Lamb by Christopher Moore

My friend read this book on our beach vacation. I’m always down for satire, and it’s been a while since my last religion book.

1) “‘So you say. But I think that when I’m a man, and your father dies, I will take your mother as my wife.'” – Biff

2) “‘Do you ever see me cry? I have nothing, so I am slave to nothing. I have nothing to do, so nothing makes me its slave.’” – Bartholomew

3) “‘You see, my plan is working. For it is written that “if the wise man always appears stupid, his failures do not disappoint, and his success gives pleasant surprise.”‘” – Biff

4) “‘Exactly. You can think you’re a palm tree if you want, just don’t tell anyone. You can think you’re a flock of seagulls, just don’t tell anyone.'” – Hillel

5) “You know if you had more gods you wouldn’t have to be so worried about making one angry?'” – Titus

6) “It’s wildly irritating to have invented something as revolutionary as sarcasm, only to have it abused by amateurs.”

7) “It’s hard for me, a Jew, to stay in the moment. Without the past, where is the guilt? And without the future, where is the dread? And without guilt and dread, who am I?”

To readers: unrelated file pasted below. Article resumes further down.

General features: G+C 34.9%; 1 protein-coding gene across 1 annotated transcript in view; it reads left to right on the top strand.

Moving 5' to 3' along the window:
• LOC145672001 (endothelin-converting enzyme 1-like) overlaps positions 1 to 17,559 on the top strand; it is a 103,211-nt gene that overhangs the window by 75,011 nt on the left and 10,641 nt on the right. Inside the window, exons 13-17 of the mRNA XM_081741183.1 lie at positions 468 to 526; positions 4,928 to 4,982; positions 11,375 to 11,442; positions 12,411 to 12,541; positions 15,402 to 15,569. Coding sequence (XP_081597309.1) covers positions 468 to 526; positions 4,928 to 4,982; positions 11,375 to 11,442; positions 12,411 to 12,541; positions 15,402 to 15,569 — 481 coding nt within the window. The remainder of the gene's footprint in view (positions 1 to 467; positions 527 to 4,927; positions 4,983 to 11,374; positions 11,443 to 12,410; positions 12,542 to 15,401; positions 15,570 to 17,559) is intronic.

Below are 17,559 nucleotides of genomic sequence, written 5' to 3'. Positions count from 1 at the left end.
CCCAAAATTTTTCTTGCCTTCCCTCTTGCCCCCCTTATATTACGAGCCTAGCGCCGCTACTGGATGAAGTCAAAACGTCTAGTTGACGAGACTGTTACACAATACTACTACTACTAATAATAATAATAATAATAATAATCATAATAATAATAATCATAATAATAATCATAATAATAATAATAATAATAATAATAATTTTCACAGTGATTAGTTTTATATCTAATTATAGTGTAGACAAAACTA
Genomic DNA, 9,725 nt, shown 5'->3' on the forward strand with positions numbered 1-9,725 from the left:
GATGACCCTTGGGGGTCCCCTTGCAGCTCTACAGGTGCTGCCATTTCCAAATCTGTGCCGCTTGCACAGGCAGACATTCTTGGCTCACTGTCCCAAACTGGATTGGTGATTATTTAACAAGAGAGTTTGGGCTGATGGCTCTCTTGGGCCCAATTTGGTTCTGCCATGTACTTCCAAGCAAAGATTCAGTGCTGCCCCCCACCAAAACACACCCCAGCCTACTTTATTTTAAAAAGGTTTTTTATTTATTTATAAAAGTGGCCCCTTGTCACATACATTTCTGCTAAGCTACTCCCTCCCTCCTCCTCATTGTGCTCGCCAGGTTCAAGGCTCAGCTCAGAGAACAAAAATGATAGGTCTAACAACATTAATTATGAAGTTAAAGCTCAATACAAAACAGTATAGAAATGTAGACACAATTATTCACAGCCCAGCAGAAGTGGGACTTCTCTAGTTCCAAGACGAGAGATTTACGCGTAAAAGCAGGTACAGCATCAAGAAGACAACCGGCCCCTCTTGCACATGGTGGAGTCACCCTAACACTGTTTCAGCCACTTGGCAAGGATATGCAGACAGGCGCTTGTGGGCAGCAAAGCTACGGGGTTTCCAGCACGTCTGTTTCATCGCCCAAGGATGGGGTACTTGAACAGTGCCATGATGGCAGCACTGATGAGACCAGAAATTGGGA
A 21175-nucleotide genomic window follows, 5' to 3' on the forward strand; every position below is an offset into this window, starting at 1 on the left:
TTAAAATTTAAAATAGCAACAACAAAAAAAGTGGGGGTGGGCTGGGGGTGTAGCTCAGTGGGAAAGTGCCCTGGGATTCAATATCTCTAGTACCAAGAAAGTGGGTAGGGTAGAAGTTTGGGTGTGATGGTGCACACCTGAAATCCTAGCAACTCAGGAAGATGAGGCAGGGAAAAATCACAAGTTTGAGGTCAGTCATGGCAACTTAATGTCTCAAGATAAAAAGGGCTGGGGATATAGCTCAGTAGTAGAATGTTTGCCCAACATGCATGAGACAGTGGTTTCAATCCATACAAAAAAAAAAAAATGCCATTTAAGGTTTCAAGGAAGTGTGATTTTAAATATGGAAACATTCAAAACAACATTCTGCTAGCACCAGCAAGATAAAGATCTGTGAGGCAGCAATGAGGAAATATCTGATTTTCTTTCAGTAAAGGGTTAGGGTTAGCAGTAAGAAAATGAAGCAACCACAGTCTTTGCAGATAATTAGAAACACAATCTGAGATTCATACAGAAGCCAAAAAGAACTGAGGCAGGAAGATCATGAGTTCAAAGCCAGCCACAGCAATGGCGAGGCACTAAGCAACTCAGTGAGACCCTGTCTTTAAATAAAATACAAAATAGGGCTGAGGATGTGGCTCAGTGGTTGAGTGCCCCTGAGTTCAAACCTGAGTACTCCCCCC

8) “‘Why would the Lord create a creature only to have it die out? Why would the Lord allow that?'” – Joshua

9) “‘I do. I do. What’s an apostle?'” – Nathaniel

10) “Faith isn’t an act of intelligence, it’s an act of imagination.”

This was a whimsical book that taught me some things about Christianity, although it was hard to tell what was “real” and what was “fiction.” It started strong but somewhat dragged on as Biff and Joshua went around and learned about other religions. But the worst part was probably the gathering of the apostles. It felt rushed and haphazard. Maybe I needed more context to get it. I also enjoyed the scenes with Pontius Pilate that reminded me of another satirical version of events in The Master and the Margarita.

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